All this, paints a rather bleak picture, but in terms of innovation, or the possibilities of creatively expressing oneself, it often is. It is a thing that regularly goes unnoticed, especially in large organizations, until it is changed for the better. Breaking these cycles of limited time and resources requires determination and long term commitment to changing the organization. A good place to start is by making small changes that collectively build innovative strength.
Becoming an Innovational Accelerator
So, by asking the right questions you can nurture the creative and critical side of those around you. This is something that should optimally be exercised by every manager, regardless of how many employees they oversee, or how low in the hierarchy they perceive themselves to be. When you only provide direct answers to problems, innovation ends up as the collateral damage, as this course of action doesn’t force the other participant to actually comprehend the matter at hand.
When someone is faced with a question, it automatically triggers a different mechanism on how you approach the situation. How would I do this? How could I contribute to this problem?
These thoughts drive your mind outside the regular robotic boundaries, as you see this being a show of faith and trust in your capabilities. It may spark an idea, you didn’t know you could have to begin with. This is wherein the true essence of innovation lies: Nurturing creativity in those around you, and letting it bloom without restraint.
Now, talking about it and actually doing it are two very different things. So how exactly does it look like in practice and what can you do to make yourself more 'question oriented' in everyday practice?
From Thoughts to Actions
Making questions a part of your daily routine in communication, be it with peers or employees, requires four things on your part:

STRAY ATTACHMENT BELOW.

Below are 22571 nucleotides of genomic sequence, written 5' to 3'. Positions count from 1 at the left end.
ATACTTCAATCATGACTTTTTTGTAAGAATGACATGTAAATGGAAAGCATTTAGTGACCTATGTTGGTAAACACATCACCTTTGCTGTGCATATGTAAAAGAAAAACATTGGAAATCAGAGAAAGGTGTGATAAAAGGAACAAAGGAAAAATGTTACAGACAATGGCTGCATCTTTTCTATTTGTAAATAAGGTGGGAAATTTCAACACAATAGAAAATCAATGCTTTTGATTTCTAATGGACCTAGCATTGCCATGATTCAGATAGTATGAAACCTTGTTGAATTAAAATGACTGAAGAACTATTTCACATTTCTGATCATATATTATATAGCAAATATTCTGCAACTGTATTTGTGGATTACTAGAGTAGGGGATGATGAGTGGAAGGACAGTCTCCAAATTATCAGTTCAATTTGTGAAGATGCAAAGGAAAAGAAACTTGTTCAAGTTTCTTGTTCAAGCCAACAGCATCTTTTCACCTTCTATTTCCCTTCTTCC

Believe in your peers. Don't be afraid to give others responsibility and pick their brain every once in a while. Many have willingness and resources to contribute their own ideas, but may feel as though they aren't heard. Giving others the freedom to express themselves has a positive effect on the atmosphere of the conversations and individual growth. You could, for example, host brainstorming sessions where all participants have an open enivronment to freely share their ideas and insights.
Never stop growing. Believing you have nothing left to learn is one of the biggest misconceptions there are. Always be ready to accept new ideas and adjust your way of thinking to improve yourself and your skills. This mindset is vital in terms of not being absolute in your own ideas and opinions. It also enables this kind of behavior in others which, especially on a long-term scale, has a positive effect on the organization. To improve this mindset, it is important to practice daily self-reflection on your choices and conclusions. Being critical of your own opinions is just as important as being critical of the opinions of others.
Think about what you might ask, beforehand. It might well be worth it to invest a few minutes to think about your conversations beforehand, instead of improvising. Consider what kind of questions would incite the strongest and most vivid thought process and try writing them down. As they say, well planned is half done.
Keep at it. Don't try asking questions just once or twice with certain individuals and get discouraged if you don't initially see any improvement in innovation. Yielding actual results requires long-term commitment and persistance. Practice it regularly with different people and gather notes to see what kind of questions work and on which individuals. Just like any sustaining improvements, this is a process and thus shouldn't be hurried.
So, remember. Never stop asking questions. It is in our nature to be curious and form our own ideas and opinions. You never know where the next groundbreaking idea will come from.
Check out our blog for more on innovation and how to utilize these tools in active employee engagement.